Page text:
Approval of the proposed condo tower on the Tivoli site will set a precedent which will significantly change the character and future development of James Street North.
By Herman Turkstra
Published March 30, 2015
The issues in dispute over the proposed Tivoli site redevelopment are quite simple. If the Tivoli site, for whatever reason, can be developed to the height and location proposed by the developer and supported by Ward 2 Councillor Jason Farr, the land use rules for James Street North will be radically altered. The result will be a serious change in the character of the street.
Tivoli redevelopment rendering
There is no doubt that approval of the development as proposed for the Tivoli site will be a precedent-setting decision. Other land owners will claim the same height approval.
Land use planning relies on consistency and compatibility. As the City planners have said, the proposal is not consistent and not compatible. If it is approved, the approval will set a new standard for the street. The Council and the OMB would have a difficult time refusing similar requests in the future.
The so-called "historic preservation" rationale for the excess height proposed by Councillor Farr is only one of a dozen similar possible excuses for varying from the existing character of the street.
For example: the owner of the land across the street can rationally argue that increased height and density will encourage speedy redevelopment of the buildings that have sat empty for 40 years. And that's true - it would.
New three-storey commercial building at James and Vine (RTH file photo)
Certainly, the owner of the just-completed new three-story building across the street will feel foolish for not having taken a run at asking for approval of a 20-storey residential condo above the three stories of retail and commercial he built, a building that at three stories is in perfect harmony with the character of the street.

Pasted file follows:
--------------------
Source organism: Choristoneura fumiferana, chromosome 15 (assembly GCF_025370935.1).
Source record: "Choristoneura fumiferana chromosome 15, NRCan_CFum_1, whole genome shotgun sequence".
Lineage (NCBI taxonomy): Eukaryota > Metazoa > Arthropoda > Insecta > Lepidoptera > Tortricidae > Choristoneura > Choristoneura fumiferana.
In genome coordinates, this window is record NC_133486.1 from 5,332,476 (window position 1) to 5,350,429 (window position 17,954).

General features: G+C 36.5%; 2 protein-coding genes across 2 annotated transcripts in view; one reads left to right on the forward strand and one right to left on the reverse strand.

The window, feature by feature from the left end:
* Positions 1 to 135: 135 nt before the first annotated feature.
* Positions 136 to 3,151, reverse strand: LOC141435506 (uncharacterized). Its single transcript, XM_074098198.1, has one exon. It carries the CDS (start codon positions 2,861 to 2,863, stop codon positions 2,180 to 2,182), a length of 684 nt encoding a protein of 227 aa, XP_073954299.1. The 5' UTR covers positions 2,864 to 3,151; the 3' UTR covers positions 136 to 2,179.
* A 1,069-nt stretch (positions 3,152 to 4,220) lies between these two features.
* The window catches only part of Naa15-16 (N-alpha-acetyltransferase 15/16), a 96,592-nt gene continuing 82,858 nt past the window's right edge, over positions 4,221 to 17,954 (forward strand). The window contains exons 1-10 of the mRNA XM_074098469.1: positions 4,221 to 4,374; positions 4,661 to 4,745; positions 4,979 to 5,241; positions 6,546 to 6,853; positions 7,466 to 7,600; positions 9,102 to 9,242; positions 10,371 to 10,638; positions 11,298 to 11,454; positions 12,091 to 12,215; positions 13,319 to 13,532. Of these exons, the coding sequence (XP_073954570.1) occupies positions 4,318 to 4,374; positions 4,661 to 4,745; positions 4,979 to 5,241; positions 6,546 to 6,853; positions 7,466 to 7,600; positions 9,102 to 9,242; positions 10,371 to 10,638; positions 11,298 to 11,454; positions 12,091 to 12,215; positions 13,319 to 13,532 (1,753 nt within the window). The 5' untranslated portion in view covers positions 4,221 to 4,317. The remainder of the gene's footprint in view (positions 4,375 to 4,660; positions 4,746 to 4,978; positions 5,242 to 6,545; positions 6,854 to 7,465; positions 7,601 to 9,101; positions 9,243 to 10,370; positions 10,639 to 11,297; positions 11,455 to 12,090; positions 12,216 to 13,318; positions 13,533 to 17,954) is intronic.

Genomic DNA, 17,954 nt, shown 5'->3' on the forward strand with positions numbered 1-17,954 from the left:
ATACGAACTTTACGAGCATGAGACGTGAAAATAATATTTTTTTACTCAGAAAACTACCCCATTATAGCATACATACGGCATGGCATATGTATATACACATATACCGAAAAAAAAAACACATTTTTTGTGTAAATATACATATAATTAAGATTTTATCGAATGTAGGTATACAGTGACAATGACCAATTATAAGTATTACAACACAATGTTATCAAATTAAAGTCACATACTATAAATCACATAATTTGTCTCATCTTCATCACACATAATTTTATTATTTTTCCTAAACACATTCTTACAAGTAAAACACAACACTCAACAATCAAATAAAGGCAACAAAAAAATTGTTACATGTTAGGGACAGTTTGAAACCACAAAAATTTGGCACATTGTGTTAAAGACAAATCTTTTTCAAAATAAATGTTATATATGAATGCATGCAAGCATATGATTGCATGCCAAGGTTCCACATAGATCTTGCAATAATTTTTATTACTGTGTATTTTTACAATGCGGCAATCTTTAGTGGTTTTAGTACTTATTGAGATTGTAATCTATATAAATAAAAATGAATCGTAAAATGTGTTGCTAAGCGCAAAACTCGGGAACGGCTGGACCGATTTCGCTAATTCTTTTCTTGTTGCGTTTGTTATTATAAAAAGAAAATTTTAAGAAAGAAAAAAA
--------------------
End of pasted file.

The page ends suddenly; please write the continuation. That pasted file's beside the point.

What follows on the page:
The implications of this precedent run all the way along James Street North to the harbour. Approval of the Tivoli development will set in motion re-assessment by developers of other sites on James Street North. It will significantly impact the values of the lands on the street to the point where demolition becomes the practical business option.
It will change the value of the buildings for assessment purposes and thus change the level of realty taxes and then the level of the rents for the stores and apartments in the existing buildings.
It's a connected system of dominoes that have been demonstrated in many places.
My message for Councillor Farr is that what happens on the Tivoli site is unequivocally connected to what happens down the street. Our City planners have it right. James Street North has become a place that people like to use and visit because of its character. That character will be significantly harmed if the Tivoli project is approved.
That is not to say that bringing people to live in the area is not a sound planning goal. But there are many ways to do that without changing the core character of the street. The proposed Acclamation project shows how that can be done right.
Acclamation redevelopment rendering
As to tall condo buildings that overshadow and dominate the street scene, there are many sites in the downtown for 20- and 30-storey buildings where the fit is right and cohesive. James Street North is not one of them.
In other words, there is growth, smart growth, and un-smart growth. The Tivoli project fits into the latter category and should be rejected.
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